Though best known for his orchestral masterpiece Má vlast and opera The Bartered Bride, Bedřich Smetana (1824-84) left a significant body of wonderful solo piano music, with a range that encompassed both “salon” and concert pieces combining the influences of Schumann, Liszt and Chopin with the emerging traits of nationalism and Wagnerian chromaticism. His three pieces included here are among the more technically difficult in the book, but are superb examples of his art and deserve to be hugely popular.
Zdeněk Fibich (1850-1900) was undoubtedly one of the great piano miniaturists of the nineteenth century, but was severely under-appreciated even in his day. I would have loved to see his popular Poeme here, but welcome the included piece from his epic cycle Moods, Impressions and Reminiscences (which comprises an astonishing 374 miniatures, on which note I would have welcomed the opus number for identification of this one).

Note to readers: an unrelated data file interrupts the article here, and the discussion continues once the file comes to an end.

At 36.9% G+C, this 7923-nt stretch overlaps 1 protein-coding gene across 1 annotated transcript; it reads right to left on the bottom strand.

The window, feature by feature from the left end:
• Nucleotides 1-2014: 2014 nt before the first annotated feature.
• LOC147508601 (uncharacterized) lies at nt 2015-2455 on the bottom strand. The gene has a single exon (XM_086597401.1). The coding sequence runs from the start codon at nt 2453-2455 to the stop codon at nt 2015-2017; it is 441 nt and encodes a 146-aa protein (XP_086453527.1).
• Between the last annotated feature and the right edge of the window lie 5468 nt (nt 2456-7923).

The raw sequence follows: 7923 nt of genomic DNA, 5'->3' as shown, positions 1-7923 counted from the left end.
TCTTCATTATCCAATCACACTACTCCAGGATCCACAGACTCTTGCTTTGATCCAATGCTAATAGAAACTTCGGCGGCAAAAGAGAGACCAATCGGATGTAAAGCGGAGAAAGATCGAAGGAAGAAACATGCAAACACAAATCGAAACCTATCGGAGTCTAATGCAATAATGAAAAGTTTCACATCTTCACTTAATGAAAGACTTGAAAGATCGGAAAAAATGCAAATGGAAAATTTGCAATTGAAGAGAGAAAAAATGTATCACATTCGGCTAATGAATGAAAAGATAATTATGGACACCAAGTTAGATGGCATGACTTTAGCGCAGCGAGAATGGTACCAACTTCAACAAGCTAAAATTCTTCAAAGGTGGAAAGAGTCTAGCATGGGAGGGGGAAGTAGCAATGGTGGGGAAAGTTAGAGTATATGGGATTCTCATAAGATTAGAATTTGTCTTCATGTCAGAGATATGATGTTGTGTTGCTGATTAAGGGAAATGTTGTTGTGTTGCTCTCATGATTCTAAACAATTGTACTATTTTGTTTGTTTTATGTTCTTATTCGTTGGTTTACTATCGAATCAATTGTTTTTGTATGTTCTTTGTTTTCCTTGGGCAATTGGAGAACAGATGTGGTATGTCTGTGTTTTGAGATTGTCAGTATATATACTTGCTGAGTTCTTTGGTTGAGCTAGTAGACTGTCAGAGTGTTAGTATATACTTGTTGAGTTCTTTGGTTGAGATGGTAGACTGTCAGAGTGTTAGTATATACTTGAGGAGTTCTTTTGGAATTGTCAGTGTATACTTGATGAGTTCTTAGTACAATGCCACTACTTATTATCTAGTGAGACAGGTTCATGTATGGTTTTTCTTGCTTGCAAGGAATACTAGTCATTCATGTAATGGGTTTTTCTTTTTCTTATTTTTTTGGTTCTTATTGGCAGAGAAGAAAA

Fibich’s piece really needs large hands, and a decent stretch is also an asset for the two Idylls of Josef Suk (1874-1935), attractive pieces hitherto unknown to me, while the Devil’s Polka by Vítězslav Novák (1870-1949) is as tremendously difficult to play as it is darkly comic.
Returning to the more manageable, the Leoš Janáček (1854-1928) pieces all come from On an Overgrown Path and have appeared in Grade 7 and 8 syllabi. These fabulously evocative musical snapshots would be a highlight in any anthology; here they shine, and will hopefully win fresh admirers.
The piano music of Bohuslav Martinů (1890-1959) is stylistically diverse, with elements of Romanticism brushing against Bartókian modernism and jazz idioms. The two pieces here, Colombine Dances and Harlequin, are rightly among his most widely known.